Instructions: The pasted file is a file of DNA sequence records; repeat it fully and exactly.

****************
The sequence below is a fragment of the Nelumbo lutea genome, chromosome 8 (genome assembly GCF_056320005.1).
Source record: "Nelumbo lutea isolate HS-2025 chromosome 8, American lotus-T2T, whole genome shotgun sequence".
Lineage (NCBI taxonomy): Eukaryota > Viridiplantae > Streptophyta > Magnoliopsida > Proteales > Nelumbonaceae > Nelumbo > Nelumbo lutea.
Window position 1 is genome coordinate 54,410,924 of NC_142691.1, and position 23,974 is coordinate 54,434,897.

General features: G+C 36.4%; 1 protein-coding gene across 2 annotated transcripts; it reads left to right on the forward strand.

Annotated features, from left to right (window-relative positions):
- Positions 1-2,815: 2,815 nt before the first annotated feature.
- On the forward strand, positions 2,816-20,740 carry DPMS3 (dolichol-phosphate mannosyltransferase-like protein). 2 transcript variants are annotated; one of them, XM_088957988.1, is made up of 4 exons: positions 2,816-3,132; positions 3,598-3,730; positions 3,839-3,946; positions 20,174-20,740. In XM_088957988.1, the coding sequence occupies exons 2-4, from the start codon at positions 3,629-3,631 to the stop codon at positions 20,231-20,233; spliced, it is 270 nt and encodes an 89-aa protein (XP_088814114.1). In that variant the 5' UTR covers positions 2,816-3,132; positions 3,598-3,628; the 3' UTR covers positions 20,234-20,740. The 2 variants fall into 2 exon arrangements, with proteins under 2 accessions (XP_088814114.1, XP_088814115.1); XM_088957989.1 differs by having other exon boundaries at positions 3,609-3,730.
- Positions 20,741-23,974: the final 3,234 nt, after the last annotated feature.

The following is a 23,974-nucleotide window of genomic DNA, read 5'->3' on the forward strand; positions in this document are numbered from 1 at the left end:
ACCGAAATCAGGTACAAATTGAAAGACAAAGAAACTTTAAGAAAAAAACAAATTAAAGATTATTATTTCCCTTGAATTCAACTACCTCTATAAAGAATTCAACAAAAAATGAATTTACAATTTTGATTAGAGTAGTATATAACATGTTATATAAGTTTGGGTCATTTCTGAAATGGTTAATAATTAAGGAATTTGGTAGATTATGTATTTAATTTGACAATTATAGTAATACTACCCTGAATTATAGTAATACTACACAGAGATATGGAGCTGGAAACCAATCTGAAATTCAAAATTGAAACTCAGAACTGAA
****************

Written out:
The sequence below is a fragment of the Nelumbo lutea genome, chromosome 8 (genome assembly GCF_056320005.1).
Source record: "Nelumbo lutea isolate HS-2025 chromosome 8, American lotus-T2T, whole genome shotgun sequence".
Lineage (NCBI taxonomy): Eukaryota > Viridiplantae > Streptophyta > Magnoliopsida > Proteales > Nelumbonaceae > Nelumbo > Nelumbo lutea.
Window position 1 is genome coordinate 54,410,924 of NC_142691.1, and position 23,974 is coordinate 54,434,897.

General features: G+C 36.4%; 1 protein-coding gene across 2 annotated transcripts; it reads left to right on the forward strand.

Annotated features, from left to right (window-relative positions):
- Positions 1-2,815: 2,815 nt before the first annotated feature.
- On the forward strand, positions 2,816-20,740 carry DPMS3 (dolichol-phosphate mannosyltransferase-like protein). 2 transcript variants are annotated; one of them, XM_088957988.1, is made up of 4 exons: positions 2,816-3,132; positions 3,598-3,730; positions 3,839-3,946; positions 20,174-20,740. In XM_088957988.1, the coding sequence occupies exons 2-4, from the start codon at positions 3,629-3,631 to the stop codon at positions 20,231-20,233; spliced, it is 270 nt and encodes an 89-aa protein (XP_088814114.1). In that variant the 5' UTR covers positions 2,816-3,132; positions 3,598-3,628; the 3' UTR covers positions 20,234-20,740. The 2 variants fall into 2 exon arrangements, with proteins under 2 accessions (XP_088814114.1, XP_088814115.1); XM_088957989.1 differs by having other exon boundaries at positions 3,609-3,730.
- Positions 20,741-23,974: the final 3,234 nt, after the last annotated feature.

The following is a 23,974-nucleotide window of genomic DNA, read 5'->3' on the forward strand; positions in this document are numbered from 1 at the left end:
ACCGAAATCAGGTACAAATTGAAAGACAAAGAAACTTTAAGAAAAAAACAAATTAAAGATTATTATTTCCCTTGAATTCAACTACCTCTATAAAGAATTCAACAAAAAATGAATTTACAATTTTGATTAGAGTAGTATATAACATGTTATATAAGTTTGGGTCATTTCTGAAATGGTTAATAATTAAGGAATTTGGTAGATTATGTATTTAATTTGACAATTATAGTAATACTACCCTGAATTATAGTAATACTACACAGAGATATGGAGCTGGAAACCAATCTGAAATTCAAAATTGAAACTCAGAACTGAA